The MedStar Health Department of Urology is dedicated to providing clinical care and promoting training environments that embrace diversity, equity, and inclusion. We partner with community organizations to provide urologic care to patients who are underinsured or without insurance at all, as well as those patients who have historically lacked access to the subspecialty care they need.

We also serve the international community through the MedStar Georgetown Advocacy and International Services Program, which facilitates transportation, lodging, financial arrangements, and interpretation services for our patients seeking care at MedStar Health from outside the country.

We are committed to developing a residency program that reflects the diversity of our communities and the diversity we envision in the future leaders within the field of urology.

Training locations

MedStar Georgetown University Hospital

3800 Reservoir Rd. NW
Washington, DC 20007

MedStar Washington Hospital Center

110 Irving St. NW
Washington, DC 20010

Washington DC VA Medical Center

810 Vermont Avenue, NW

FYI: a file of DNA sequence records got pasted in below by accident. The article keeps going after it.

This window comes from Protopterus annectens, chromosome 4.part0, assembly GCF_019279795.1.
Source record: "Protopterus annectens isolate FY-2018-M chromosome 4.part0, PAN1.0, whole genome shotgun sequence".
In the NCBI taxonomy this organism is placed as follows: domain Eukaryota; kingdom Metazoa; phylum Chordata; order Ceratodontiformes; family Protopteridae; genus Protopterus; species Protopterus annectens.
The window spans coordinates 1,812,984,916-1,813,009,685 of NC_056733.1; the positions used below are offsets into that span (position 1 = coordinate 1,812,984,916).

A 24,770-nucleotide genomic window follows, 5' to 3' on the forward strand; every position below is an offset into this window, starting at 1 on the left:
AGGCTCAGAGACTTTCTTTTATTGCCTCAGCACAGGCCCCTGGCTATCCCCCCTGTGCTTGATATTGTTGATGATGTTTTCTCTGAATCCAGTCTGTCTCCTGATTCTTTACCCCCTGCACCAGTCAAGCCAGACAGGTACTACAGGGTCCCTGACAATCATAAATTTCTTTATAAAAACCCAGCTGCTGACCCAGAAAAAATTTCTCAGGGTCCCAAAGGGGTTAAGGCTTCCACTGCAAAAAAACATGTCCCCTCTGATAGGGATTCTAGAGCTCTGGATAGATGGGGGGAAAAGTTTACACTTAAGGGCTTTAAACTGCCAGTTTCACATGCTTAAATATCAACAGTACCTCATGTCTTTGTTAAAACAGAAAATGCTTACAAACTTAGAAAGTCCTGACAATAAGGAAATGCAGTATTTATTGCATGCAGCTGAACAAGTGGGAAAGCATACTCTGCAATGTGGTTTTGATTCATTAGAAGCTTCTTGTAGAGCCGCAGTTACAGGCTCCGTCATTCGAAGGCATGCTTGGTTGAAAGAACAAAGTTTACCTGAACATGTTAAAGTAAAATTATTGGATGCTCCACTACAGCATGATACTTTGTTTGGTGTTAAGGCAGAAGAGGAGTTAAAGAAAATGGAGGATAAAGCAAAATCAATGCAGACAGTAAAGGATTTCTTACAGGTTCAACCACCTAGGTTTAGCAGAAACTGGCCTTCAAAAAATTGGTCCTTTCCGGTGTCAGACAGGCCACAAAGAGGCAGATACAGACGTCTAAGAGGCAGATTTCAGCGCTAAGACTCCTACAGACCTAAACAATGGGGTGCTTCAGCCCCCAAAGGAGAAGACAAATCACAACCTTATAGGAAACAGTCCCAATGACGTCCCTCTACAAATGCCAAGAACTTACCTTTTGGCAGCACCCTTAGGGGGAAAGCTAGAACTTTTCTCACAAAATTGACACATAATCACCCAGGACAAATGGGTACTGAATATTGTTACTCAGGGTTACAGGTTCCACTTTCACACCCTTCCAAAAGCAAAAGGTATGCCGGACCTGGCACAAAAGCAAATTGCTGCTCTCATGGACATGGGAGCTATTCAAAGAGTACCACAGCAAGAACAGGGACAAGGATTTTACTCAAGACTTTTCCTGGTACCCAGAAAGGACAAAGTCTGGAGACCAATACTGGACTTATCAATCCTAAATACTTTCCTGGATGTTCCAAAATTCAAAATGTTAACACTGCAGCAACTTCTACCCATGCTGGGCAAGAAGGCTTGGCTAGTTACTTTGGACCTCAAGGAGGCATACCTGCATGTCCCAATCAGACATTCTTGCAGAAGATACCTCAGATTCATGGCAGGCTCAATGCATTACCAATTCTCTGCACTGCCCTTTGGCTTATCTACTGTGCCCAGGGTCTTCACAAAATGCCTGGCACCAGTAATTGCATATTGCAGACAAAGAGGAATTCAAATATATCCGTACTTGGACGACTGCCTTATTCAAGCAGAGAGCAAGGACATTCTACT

Washington, DC 20420

Children’s National Health System

111 Michigan Avenue NW
Washington, DC, 20010

The National Institutes of Health

National Institutes of Health
9000 Rockville Pike
Bethesda, Maryland 20892

Application information

Interested in applying?

Contact us

Please feel free to contact us with any questions about our residency program.

Kim Hall
Urology & Orthopaedic Surgery Program Coordinator
MedStar Georgetown University Hospital
3800 Reservoir Road, NW – 1PHC
Washington, DC 20007

202-444-7371

keh108@gunet.georgetown.edu

Directions

We are located at 3800 Reservoir Road NW, right next to Georgetown University in Washington, D.C., easily accessible by car or by public transportation.

The PDF documents below contain driving directions, maps, parking information, and public transportation information.